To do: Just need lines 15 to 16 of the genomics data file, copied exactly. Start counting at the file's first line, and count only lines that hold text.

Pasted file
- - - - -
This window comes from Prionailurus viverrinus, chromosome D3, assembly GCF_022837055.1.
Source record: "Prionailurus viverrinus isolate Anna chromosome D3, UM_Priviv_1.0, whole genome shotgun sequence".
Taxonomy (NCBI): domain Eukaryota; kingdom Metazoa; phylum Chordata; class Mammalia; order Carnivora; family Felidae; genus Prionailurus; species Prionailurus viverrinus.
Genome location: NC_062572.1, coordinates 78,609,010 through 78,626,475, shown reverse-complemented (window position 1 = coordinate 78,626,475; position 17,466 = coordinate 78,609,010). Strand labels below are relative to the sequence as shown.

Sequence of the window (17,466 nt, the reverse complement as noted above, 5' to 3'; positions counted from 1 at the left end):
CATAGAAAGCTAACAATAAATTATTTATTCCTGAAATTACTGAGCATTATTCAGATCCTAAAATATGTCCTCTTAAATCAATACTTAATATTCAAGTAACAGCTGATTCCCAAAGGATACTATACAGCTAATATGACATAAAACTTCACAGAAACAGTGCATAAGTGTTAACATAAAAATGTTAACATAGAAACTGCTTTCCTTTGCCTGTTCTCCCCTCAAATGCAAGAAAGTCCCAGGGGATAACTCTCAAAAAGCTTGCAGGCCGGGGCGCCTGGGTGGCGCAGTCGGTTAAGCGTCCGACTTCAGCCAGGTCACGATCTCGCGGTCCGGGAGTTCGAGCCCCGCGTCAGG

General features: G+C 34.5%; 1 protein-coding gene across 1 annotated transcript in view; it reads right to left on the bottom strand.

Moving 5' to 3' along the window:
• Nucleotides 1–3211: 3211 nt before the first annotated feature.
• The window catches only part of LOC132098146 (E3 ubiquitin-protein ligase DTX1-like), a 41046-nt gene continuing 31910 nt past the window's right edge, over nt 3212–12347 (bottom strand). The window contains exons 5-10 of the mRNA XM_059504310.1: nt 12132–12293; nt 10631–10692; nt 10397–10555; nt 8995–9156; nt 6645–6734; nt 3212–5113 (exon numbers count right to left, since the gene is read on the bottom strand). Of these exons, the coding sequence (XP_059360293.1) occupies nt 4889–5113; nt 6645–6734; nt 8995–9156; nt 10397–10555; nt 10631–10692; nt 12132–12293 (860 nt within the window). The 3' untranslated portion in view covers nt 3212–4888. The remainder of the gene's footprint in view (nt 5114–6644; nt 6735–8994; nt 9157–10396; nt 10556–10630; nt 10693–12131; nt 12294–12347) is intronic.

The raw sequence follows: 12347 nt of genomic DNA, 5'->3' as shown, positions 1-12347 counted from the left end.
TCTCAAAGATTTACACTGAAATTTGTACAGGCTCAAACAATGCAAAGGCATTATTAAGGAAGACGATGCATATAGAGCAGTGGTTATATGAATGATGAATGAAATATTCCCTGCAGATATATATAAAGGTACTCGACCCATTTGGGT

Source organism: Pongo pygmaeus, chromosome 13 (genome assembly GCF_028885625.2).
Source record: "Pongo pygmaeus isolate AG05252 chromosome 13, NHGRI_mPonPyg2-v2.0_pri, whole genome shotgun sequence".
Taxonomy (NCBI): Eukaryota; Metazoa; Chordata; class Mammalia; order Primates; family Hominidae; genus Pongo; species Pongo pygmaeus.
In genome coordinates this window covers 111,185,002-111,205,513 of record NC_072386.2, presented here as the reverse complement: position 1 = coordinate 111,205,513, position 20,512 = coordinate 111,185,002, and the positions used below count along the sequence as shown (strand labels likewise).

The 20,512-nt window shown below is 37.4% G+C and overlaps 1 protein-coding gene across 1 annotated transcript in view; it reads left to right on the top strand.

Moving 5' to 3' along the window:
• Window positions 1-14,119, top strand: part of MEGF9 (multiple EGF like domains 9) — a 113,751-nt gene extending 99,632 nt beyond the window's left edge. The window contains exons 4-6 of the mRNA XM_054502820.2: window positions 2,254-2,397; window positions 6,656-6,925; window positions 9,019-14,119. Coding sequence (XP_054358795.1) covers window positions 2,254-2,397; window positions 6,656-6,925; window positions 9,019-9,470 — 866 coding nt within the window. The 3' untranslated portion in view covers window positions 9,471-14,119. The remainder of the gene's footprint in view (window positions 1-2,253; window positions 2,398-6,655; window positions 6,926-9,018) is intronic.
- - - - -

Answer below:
Taxonomy (NCBI): Eukaryota; Metazoa; Chordata; class Mammalia; order Primates; family Hominidae; genus Pongo; species Pongo pygmaeus.
In genome coordinates this window covers 111,185,002-111,205,513 of record NC_072386.2, presented here as the reverse complement: position 1 = coordinate 111,205,513, position 20,512 = coordinate 111,185,002, and the positions used below count along the sequence as shown (strand labels likewise).